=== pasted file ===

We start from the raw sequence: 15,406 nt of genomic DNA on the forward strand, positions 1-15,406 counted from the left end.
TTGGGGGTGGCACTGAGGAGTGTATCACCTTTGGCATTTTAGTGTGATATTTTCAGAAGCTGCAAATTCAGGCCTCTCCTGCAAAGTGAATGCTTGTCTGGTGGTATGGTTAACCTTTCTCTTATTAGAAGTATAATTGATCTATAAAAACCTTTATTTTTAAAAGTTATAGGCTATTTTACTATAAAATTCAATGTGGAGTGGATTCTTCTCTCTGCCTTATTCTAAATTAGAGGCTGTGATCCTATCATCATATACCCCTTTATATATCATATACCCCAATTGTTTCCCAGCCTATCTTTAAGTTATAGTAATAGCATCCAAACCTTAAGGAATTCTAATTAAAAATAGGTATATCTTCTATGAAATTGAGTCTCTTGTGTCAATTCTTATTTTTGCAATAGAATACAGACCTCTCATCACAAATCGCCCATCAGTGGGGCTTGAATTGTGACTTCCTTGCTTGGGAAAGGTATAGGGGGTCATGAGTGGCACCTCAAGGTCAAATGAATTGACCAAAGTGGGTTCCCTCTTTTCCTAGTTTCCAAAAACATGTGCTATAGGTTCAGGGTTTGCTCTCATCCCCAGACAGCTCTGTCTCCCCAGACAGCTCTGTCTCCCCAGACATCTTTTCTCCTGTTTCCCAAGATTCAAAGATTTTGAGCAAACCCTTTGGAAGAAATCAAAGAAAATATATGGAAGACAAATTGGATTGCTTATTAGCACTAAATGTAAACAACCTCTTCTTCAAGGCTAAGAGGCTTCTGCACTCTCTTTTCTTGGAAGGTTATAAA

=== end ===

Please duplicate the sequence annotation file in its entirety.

We start from the raw sequence: 15,406 nt of genomic DNA on the forward strand, positions 1-15,406 counted from the left end.
TTGGGGGTGGCACTGAGGAGTGTATCACCTTTGGCATTTTAGTGTGATATTTTCAGAAGCTGCAAATTCAGGCCTCTCCTGCAAAGTGAATGCTTGTCTGGTGGTATGGTTAACCTTTCTCTTATTAGAAGTATAATTGATCTATAAAAACCTTTATTTTTAAAAGTTATAGGCTATTTTACTATAAAATTCAATGTGGAGTGGATTCTTCTCTCTGCCTTATTCTAAATTAGAGGCTGTGATCCTATCATCATATACCCCTTTATATATCATATACCCCAATTGTTTCCCAGCCTATCTTTAAGTTATAGTAATAGCATCCAAACCTTAAGGAATTCTAATTAAAAATAGGTATATCTTCTATGAAATTGAGTCTCTTGTGTCAATTCTTATTTTTGCAATAGAATACAGACCTCTCATCACAAATCGCCCATCAGTGGGGCTTGAATTGTGACTTCCTTGCTTGGGAAAGGTATAGGGGGTCATGAGTGGCACCTCAAGGTCAAATGAATTGACCAAAGTGGGTTCCCTCTTTTCCTAGTTTCCAAAAACATGTGCTATAGGTTCAGGGTTTGCTCTCATCCCCAGACAGCTCTGTCTCCCCAGACAGCTCTGTCTCCCCAGACATCTTTTCTCCTGTTTCCCAAGATTCAAAGATTTTGAGCAAACCCTTTGGAAGAAATCAAAGAAAATATATGGAAGACAAATTGGATTGCTTATTAGCACTAAATGTAAACAACCTCTTCTTCAAGGCTAAGAGGCTTCTGCACTCTCTTTTCTTGGAAGGTTATAAA